How do you calculate the revenue implications for a company deploying E-Commerce?
There are two possibly quite different scenarios that a company may face when deploying e-commerce. The first is where you have an E-Commerce environment in play, and you want to know the revenue implications of replacing it with a more sophisticated solution. The second scenario is increasingly less common but it may be the case that a company has yet to invest in E-Commerce and it wants to know how much revenue it could realistically generate from an E-Commerce environment.
Example 1: Upgrading to a more sophisticated solution
There are generally 10 revenue related benefits of migrating to a more sophisticated E-Commerce environment:
1. An improvement in the conversion rate from browser to buyer
2. An increase in revenue associated with cross selling
3. Improvement in revenue from upselling
4. An increase in revenue from substitutions
5. Ability to run more marketing campaigns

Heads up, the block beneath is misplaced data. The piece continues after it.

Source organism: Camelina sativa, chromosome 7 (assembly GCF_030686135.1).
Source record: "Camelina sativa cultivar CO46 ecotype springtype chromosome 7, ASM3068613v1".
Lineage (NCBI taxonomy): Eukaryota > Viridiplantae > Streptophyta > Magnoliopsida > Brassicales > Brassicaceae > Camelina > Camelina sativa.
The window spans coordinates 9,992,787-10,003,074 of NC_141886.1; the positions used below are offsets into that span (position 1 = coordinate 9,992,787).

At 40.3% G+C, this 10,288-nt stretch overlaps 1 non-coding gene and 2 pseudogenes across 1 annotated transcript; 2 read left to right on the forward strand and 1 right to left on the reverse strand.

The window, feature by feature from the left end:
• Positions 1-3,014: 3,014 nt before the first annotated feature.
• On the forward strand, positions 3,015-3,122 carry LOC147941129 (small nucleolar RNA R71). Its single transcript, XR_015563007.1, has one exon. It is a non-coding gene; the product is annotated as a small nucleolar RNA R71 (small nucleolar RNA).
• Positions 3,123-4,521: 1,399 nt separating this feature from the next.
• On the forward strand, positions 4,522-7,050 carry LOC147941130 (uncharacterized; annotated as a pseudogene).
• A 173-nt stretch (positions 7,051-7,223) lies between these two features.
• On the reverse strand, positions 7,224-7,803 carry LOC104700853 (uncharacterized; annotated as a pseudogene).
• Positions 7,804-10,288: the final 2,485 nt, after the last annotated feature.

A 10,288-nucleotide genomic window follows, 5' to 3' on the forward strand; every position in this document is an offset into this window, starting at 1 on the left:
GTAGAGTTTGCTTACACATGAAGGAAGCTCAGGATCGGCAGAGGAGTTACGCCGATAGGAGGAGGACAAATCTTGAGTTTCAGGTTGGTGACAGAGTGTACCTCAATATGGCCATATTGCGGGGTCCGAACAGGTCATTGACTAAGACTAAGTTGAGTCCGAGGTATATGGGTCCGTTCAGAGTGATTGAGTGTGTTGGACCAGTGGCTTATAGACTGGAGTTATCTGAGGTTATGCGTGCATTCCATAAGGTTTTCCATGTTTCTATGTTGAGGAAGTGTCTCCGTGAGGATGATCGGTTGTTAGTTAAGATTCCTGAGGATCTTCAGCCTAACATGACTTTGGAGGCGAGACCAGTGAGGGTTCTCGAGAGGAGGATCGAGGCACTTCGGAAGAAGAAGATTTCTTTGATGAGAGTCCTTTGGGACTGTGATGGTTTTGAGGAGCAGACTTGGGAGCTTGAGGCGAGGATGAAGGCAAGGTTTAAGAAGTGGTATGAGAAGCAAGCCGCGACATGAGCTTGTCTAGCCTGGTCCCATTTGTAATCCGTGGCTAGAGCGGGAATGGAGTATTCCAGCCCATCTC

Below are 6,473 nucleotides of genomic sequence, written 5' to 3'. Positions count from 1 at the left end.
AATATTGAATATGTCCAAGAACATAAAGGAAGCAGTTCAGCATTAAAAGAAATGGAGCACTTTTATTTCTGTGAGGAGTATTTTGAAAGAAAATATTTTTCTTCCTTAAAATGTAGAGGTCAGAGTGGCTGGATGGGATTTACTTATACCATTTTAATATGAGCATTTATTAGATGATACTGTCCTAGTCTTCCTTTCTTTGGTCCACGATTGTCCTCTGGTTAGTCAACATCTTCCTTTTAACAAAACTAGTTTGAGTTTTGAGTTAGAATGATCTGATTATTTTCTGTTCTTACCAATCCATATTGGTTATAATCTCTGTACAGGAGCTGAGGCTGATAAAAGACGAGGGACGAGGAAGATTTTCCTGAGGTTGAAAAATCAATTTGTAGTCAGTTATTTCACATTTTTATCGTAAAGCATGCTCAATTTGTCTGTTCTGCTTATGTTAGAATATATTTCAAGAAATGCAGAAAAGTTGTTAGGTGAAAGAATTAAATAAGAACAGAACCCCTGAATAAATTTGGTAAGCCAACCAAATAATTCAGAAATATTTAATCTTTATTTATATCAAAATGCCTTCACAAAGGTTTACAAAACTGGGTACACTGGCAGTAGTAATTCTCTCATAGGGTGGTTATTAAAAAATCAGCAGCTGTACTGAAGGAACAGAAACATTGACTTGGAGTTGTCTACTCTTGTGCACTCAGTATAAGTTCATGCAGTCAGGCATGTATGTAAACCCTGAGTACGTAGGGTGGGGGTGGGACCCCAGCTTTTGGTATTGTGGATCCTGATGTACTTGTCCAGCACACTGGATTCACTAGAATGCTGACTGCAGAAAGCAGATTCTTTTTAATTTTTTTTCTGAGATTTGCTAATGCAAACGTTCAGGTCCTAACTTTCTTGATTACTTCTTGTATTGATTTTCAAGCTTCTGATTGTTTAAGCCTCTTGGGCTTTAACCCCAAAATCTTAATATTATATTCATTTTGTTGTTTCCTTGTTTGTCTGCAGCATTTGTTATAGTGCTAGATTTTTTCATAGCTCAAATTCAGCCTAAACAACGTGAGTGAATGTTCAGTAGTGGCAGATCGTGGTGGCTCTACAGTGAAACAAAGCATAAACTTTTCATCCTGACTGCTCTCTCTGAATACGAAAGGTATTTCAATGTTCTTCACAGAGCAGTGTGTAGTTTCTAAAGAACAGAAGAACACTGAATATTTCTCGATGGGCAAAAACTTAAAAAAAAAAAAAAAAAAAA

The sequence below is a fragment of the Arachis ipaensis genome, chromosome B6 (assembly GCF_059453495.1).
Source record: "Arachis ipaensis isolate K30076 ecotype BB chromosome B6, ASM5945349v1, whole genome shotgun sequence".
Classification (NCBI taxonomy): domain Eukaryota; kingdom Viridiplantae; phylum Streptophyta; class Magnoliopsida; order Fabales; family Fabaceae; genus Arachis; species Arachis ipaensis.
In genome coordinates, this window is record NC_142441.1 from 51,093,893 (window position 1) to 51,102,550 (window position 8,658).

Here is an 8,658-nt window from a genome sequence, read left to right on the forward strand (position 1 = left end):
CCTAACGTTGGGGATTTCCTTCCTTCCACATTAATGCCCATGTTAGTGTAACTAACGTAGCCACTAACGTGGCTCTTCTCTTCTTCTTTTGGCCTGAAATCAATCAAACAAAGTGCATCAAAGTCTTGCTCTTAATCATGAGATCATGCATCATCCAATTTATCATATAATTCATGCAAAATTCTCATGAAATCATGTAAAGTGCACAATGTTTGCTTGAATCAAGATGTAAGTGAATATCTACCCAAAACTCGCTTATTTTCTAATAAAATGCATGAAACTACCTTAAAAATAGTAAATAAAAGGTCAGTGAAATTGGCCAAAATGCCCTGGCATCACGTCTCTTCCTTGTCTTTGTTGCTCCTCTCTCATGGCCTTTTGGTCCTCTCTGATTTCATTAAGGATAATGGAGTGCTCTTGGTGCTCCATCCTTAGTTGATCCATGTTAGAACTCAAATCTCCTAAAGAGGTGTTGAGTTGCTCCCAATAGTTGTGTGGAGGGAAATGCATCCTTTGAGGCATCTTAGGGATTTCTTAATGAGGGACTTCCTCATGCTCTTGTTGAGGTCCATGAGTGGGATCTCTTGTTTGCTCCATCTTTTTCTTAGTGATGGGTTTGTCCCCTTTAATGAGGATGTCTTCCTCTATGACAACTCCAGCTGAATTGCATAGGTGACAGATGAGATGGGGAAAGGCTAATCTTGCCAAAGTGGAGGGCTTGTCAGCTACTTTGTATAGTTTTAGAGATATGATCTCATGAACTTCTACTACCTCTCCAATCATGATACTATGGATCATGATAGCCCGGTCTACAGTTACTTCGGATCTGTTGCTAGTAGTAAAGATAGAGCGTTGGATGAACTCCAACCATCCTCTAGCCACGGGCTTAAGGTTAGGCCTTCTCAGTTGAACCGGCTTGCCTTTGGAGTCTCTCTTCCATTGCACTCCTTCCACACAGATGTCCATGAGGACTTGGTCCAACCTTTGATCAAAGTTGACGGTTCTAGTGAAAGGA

6. Improvement in the abandonment rate
7. Improved web site uptime
8. Improvement in cross channel sales
9. Revenue from products/services that would otherwise be uneconomical to provide without E-Commerce
10. Other revenue opportunities available that are very industry- or company-specific.
Please note that for the vast majority of financial calculations such as Return on Investment (ROI), Internal Rate of Return (IRR), and Net Present Value (NPV) etc., it is the profit and not the revenue that must be taken into account. As a result, one must establish what the average profit margin would be for each of the revenue-related benefits.
Example 2: E-Commerce the First Time
How do you determine what the revenue-related benefits might be? Simply put, the revenue is a function of the number of visitors, the percentage of visitors that opens a shopping cart, your conversion rate and the average order size. The number of visitors is obviously largely based on how much advertising you do, how well the site is indexed, how integrated the site is into your other marketing activities. The percent of visitors who open a shopping cart is largely a function of the degree of personalization of your web site, and how well designed it is.